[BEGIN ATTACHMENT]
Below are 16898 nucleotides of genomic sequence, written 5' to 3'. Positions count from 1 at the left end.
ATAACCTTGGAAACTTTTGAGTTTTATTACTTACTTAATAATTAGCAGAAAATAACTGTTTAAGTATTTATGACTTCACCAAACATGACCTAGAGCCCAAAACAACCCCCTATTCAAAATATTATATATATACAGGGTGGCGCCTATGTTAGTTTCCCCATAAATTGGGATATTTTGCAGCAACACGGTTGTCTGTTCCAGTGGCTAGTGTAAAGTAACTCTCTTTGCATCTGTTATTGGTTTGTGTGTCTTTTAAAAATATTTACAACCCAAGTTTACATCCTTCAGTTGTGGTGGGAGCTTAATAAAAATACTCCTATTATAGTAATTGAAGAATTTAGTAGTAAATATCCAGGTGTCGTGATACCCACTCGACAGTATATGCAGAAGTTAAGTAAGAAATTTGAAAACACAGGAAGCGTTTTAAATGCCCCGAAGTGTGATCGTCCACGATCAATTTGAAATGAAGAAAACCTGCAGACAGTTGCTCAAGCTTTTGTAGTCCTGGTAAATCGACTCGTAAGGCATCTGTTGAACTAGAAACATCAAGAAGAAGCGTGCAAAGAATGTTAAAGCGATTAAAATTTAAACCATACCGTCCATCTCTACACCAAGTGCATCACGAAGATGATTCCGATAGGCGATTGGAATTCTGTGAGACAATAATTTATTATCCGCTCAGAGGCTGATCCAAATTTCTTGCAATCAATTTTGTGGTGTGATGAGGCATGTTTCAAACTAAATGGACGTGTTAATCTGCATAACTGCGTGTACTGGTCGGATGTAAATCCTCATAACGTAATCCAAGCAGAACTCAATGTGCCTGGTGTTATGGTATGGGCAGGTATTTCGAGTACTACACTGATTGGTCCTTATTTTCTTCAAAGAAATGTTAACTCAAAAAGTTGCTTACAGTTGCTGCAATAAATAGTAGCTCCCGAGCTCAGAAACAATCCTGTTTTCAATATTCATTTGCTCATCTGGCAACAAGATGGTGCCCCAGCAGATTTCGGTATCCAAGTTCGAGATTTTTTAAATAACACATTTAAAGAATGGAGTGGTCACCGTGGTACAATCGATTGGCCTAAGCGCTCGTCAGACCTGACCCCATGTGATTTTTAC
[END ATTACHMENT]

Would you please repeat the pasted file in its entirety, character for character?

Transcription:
Below are 16898 nucleotides of genomic sequence, written 5' to 3'. Positions count from 1 at the left end.
ATAACCTTGGAAACTTTTGAGTTTTATTACTTACTTAATAATTAGCAGAAAATAACTGTTTAAGTATTTATGACTTCACCAAACATGACCTAGAGCCCAAAACAACCCCCTATTCAAAATATTATATATATACAGGGTGGCGCCTATGTTAGTTTCCCCATAAATTGGGATATTTTGCAGCAACACGGTTGTCTGTTCCAGTGGCTAGTGTAAAGTAACTCTCTTTGCATCTGTTATTGGTTTGTGTGTCTTTTAAAAATATTTACAACCCAAGTTTACATCCTTCAGTTGTGGTGGGAGCTTAATAAAAATACTCCTATTATAGTAATTGAAGAATTTAGTAGTAAATATCCAGGTGTCGTGATACCCACTCGACAGTATATGCAGAAGTTAAGTAAGAAATTTGAAAACACAGGAAGCGTTTTAAATGCCCCGAAGTGTGATCGTCCACGATCAATTTGAAATGAAGAAAACCTGCAGACAGTTGCTCAAGCTTTTGTAGTCCTGGTAAATCGACTCGTAAGGCATCTGTTGAACTAGAAACATCAAGAAGAAGCGTGCAAAGAATGTTAAAGCGATTAAAATTTAAACCATACCGTCCATCTCTACACCAAGTGCATCACGAAGATGATTCCGATAGGCGATTGGAATTCTGTGAGACAATAATTTATTATCCGCTCAGAGGCTGATCCAAATTTCTTGCAATCAATTTTGTGGTGTGATGAGGCATGTTTCAAACTAAATGGACGTGTTAATCTGCATAACTGCGTGTACTGGTCGGATGTAAATCCTCATAACGTAATCCAAGCAGAACTCAATGTGCCTGGTGTTATGGTATGGGCAGGTATTTCGAGTACTACACTGATTGGTCCTTATTTTCTTCAAAGAAATGTTAACTCAAAAAGTTGCTTACAGTTGCTGCAATAAATAGTAGCTCCCGAGCTCAGAAACAATCCTGTTTTCAATATTCATTTGCTCATCTGGCAACAAGATGGTGCCCCAGCAGATTTCGGTATCCAAGTTCGAGATTTTTTAAATAACACATTTAAAGAATGGAGTGGTCACCGTGGTACAATCGATTGGCCTAAGCGCTCGTCAGACCTGACCCCATGTGATTTTTAC